Explorer Geophysical Corner

Static data archives can be brought to life by dynamically modeling the geological processes behind it.

American Association of Petroleum Geologists (AAPG)
Explorer Article

The Louisiana Independent Oil and Gas Association (LIOGA) is determined to prove that a $60-per-acre seismic fee being levied by the Department of Wildlife and Fisheries (DWF) violates the constitution of the state of Louisiana.

American Association of Petroleum Geologists (AAPG)
Explorer Geophysical Corner

The first of an occasional series on seismic imaging, is titled 'A Practical Approach to Seismic Imaging of Complex Geology.' Geophysicists explain their job of transforming information in time into depth so the geologist can make maps and calculate where to drill.

American Association of Petroleum Geologists (AAPG)
Explorer Emphasis Article

No one seems to agree on what should be done about Louisiana's disappearing wetlands. Many say the oil and gas industry are responsible for this loss while others declare it is due to natural causes. These issues will be debated at a forum during the AAPG annual meeting. Causes and possible solutions for this environmental crisis will be discussed.

American Association of Petroleum Geologists (AAPG)
Explorer Article

In an ongoing, ever evolving effort to enhance safety, oil companies and service contracts now require everyone going to facilities offshore to pass a survival and emergency training course. EXPLORER Correspondent Kathy Shirley shares her experience. All this for a one-day story!

American Association of Petroleum Geologists (AAPG)
Explorer Article

Oil companies' activities quietly continue in China. Bohai Bay is one hot spot for drilling featured in this article.

American Association of Petroleum Geologists (AAPG)
Explorer Article

South Louisiana is actually a whole new exploration frontier. A total of 70,200 wells have been drilled in South Louisiana with a minuscule 0.03 percent drilled to 20,000 feet.

American Association of Petroleum Geologists (AAPG)
Explorer Wildcat Recollections Column

A billion-barrel field in a thousand places?

American Association of Petroleum Geologists (AAPG)
Explorer Geophysical Corner

VSP surveys are routinely performed in many parts of the world -- especially in Europe, because of the recognized superiority and versatility of the VSP over the simpler and less expensive check shot survey. Their uses increases as the advantages become clearer and survey reliability increases.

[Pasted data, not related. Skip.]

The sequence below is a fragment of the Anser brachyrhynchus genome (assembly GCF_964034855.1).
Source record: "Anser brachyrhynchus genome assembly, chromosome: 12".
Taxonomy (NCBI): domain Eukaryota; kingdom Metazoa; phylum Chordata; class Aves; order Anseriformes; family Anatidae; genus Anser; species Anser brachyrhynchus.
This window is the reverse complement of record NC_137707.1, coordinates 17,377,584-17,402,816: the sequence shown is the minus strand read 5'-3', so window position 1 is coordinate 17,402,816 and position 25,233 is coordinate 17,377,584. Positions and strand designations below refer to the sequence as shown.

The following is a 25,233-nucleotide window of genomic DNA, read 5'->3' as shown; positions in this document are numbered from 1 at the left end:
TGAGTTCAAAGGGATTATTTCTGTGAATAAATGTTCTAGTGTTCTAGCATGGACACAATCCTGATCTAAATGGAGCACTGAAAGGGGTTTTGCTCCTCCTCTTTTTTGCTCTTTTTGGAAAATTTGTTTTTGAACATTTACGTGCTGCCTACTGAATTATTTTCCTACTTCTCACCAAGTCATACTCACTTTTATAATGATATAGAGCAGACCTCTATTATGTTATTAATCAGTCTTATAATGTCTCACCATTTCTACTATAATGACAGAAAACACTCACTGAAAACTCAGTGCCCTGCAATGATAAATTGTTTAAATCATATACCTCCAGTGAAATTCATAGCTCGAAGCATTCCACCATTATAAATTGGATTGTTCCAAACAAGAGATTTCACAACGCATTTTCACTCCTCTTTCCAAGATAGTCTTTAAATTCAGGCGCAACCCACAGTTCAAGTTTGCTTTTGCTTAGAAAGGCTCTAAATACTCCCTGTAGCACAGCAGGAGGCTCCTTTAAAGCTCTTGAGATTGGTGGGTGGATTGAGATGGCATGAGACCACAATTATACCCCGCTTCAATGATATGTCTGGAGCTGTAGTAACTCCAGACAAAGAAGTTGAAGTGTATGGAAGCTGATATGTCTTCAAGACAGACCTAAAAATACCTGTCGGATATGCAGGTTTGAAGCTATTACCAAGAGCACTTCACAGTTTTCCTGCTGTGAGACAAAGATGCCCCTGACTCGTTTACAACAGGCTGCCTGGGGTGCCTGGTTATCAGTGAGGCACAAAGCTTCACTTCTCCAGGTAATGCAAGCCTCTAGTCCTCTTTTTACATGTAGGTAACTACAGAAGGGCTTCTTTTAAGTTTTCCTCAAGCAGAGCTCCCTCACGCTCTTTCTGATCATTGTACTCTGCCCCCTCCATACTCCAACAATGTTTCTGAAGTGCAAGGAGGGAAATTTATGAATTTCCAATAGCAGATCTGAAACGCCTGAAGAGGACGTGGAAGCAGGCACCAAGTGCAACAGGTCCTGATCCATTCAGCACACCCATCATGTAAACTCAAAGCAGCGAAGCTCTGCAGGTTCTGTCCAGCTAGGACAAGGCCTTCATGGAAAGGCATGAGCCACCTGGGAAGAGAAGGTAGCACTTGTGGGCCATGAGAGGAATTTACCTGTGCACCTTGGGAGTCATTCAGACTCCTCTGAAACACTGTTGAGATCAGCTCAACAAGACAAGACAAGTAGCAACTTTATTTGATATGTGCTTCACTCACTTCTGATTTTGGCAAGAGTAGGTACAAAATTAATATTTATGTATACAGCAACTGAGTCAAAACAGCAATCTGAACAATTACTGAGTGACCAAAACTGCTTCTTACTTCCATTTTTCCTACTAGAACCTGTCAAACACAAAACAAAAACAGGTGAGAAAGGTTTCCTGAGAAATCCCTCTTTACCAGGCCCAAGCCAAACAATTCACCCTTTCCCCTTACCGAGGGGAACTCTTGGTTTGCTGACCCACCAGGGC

American Association of Petroleum Geologists (AAPG)
Explorer Wildcat Recollections Column

The special EXPLORER: A Century issue illustrates how at times the 'Story behind the story' is better than the story itself. In an effort to capture this flavor of exploration science and business, Marlan Downey describes his memories of some of the interesting fields found by teams he has been associated with during more than 40 years of exploration and production.

American Association of Petroleum Geologists (AAPG)
VG Abstract

In comparison with the known boundary conditions that promote salt deformation and flow in sedimentary basins, the processes involved with the mobilization of clay-rich detrital sediments are far less well established. This talk will use seismic examples in different tectonic settings to document the variety of shale geometries that can be formed under brittle and ductile deformations.

Request a visit from Juan I. Soto!

American Association of Petroleum Geologists (AAPG)
DL Abstract

Around 170 million years ago, the Gulf of Mexico basin flooded catastrophically, and the pre-existing landscape, which had been a very rugged, arid, semi-desert world, was drowned beneath an inland sea of salt water. The drowned landscape was then buried under kilometers of salt, perfectly preserving the older topography. Now, with high-quality 3D seismic data, the salt appears as a transparent layer, and the details of the drowned world can be seen in exquisite detail, providing a unique snapshot of the world on the eve of the flooding event. We can map out hills and valleys, and a system of river gullies and a large, meandering river system. These rivers in turn fed into a deep central lake, whose surface was about 750m below global sea level. This new knowledge also reveals how the Louann Salt was deposited. In contrast to published models, the salt was deposited in a deep water, hypersaline sea. We can estimate the rate of deposition, and it was very fast; we believe that the entire thickness of several kilometers of salt was laid down in a few tens of thousands of years, making it possibly the fastest sustained deposition seen so far in the geological record.

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Request a visit from Frank Peel!

American Association of Petroleum Geologists (AAPG)
DL Abstract

Three-dimensional (3D) seismic-reflection surveys provide one of the most important data types for understanding subsurface depositional systems. Quantitative analysis is commonly restricted to geophysical interpretation of elastic properties of rocks in the subsurface. Wide availability of 3D seismic-reflection data and integration provide opportunities for quantitative analysis of subsurface stratigraphic sequences. Here, we integrate traditional seismic-stratigraphic interpretation with quantitative geomorphologic analysis and numerical modeling to explore new insights into submarine-channel evolution.

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Request a visit from Jacob Covault!

American Association of Petroleum Geologists (AAPG)

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